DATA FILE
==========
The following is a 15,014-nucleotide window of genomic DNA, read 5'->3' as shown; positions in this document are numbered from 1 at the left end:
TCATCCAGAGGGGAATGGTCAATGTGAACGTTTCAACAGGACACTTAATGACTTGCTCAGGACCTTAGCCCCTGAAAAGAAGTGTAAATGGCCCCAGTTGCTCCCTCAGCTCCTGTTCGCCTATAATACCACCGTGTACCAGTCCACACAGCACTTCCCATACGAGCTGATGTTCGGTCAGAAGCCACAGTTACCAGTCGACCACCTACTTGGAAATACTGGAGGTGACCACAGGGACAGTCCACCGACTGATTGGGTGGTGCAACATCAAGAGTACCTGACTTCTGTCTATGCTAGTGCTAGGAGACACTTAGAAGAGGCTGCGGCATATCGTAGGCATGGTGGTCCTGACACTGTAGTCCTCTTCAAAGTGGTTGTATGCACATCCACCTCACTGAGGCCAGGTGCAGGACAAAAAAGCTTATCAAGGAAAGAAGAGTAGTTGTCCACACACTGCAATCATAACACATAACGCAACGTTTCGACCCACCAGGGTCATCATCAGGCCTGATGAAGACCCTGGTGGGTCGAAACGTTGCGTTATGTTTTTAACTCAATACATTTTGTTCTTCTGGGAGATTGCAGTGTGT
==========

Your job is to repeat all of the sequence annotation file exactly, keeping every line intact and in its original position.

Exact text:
The following is a 15,014-nucleotide window of genomic DNA, read 5'->3' as shown; positions in this document are numbered from 1 at the left end:
TCATCCAGAGGGGAATGGTCAATGTGAACGTTTCAACAGGACACTTAATGACTTGCTCAGGACCTTAGCCCCTGAAAAGAAGTGTAAATGGCCCCAGTTGCTCCCTCAGCTCCTGTTCGCCTATAATACCACCGTGTACCAGTCCACACAGCACTTCCCATACGAGCTGATGTTCGGTCAGAAGCCACAGTTACCAGTCGACCACCTACTTGGAAATACTGGAGGTGACCACAGGGACAGTCCACCGACTGATTGGGTGGTGCAACATCAAGAGTACCTGACTTCTGTCTATGCTAGTGCTAGGAGACACTTAGAAGAGGCTGCGGCATATCGTAGGCATGGTGGTCCTGACACTGTAGTCCTCTTCAAAGTGGTTGTATGCACATCCACCTCACTGAGGCCAGGTGCAGGACAAAAAAGCTTATCAAGGAAAGAAGAGTAGTTGTCCACACACTGCAATCATAACACATAACGCAACGTTTCGACCCACCAGGGTCATCATCAGGCCTGATGAAGACCCTGGTGGGTCGAAACGTTGCGTTATGTTTTTAACTCAATACATTTTGTTCTTCTGGGAGATTGCAGTGTGT